The CNG bus fire in Stockholm, March 2019. Photo by an eye witness to the accident.
03 May 2019

The cause of the Stockholm CNG bus explosion has now been determined

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A 2-way communication radio with poor audibility, delays and the driver not noticing posted road signs - those were the underlying issues that lead up to the CNG bus explosion in Stockholm in March, according to an independent study made by the bus company Keolis. 

CTIF News wrote about this incident previously in March. Click to read that article and to also see a video of the fire development

A CNG bottle (Compressed Natural Gas) must have penetrated the roof of the bus and filled the bus with gas, according to the investigation. That is the official explanation for the massive explosive fire, from which the driver somewhat miraculously survived. 

 

Many problems leading up to the incident

There were a number of shortcomings leading up to the accident where a CNG propelled bus was completely destroyed in an explosive fire at the Klara tunnel in Stockholm in March, according to an independent investigation commissioned by the bus company Keolis, which the radio station P4 Stockholm was the first to report .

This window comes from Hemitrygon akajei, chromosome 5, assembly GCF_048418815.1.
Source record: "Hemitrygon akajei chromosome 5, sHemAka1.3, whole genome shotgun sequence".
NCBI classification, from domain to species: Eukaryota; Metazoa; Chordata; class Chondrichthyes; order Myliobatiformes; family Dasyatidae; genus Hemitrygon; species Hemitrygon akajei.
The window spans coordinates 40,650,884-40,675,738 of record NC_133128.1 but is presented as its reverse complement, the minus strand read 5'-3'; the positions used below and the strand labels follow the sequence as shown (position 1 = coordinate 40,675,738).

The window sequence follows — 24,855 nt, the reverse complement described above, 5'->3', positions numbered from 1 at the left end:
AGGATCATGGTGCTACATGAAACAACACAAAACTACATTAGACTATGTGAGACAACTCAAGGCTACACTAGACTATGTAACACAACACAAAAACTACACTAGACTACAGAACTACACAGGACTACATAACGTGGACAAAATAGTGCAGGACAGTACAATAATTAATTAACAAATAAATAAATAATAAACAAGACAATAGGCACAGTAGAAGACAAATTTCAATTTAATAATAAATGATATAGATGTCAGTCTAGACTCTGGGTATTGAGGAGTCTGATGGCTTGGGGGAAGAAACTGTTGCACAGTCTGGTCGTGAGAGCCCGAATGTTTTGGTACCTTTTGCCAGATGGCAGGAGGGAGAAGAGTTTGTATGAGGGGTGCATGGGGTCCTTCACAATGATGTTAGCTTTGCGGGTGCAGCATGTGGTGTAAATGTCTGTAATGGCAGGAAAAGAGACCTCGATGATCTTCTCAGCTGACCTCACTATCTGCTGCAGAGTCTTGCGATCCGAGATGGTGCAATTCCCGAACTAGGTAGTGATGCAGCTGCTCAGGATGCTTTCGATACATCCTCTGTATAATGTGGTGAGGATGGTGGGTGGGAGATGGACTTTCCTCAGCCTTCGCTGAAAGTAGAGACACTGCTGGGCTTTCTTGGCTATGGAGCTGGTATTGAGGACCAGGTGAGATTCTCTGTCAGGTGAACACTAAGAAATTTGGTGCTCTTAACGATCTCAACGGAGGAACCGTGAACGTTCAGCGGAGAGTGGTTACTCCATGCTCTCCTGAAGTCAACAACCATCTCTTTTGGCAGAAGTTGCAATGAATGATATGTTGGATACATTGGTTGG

In the report, staff in various positions at Keolis, including the driver, were interviewed.

 

Sign was difficult to see

When the bus was to leave the depot, a hose got stuck in the rear-view mirror, which led to the bus leaving a quarter hour past the schedule. The driver then drove the wrong way and headed towards the tunnel - which has a clearance that is too low for the bus to pass through. The driver didn´t see the warning sign, which according to the investigation,  was difficult to perceive even at low speed.

Meanwhile, the driver was attempting to converse with traffic control via a difficult-to-operate communication radio with poor audibility.


CNG bottle penetrated the roof of the bus
Subsequently, the bus slammed into an obstruction intended to stop over size vehicles from being able to enter the tunnel. A CNG bottle (Compressed Natural Gas) was pushed down through the ceiling and gas flowed in to the bus. When ignited, the fire development was so rapid that the front window was pushed out. The four gas tanks that remained on the roof ignited and started contributing to the fire as well.

The bus company Keolis says in a statement that, among other things, it will review its training efforts and discuss with the municipality how the sign visibility at the tunnel can be improved.

 

The CNG bus in Stockholm after the fire in March 2019.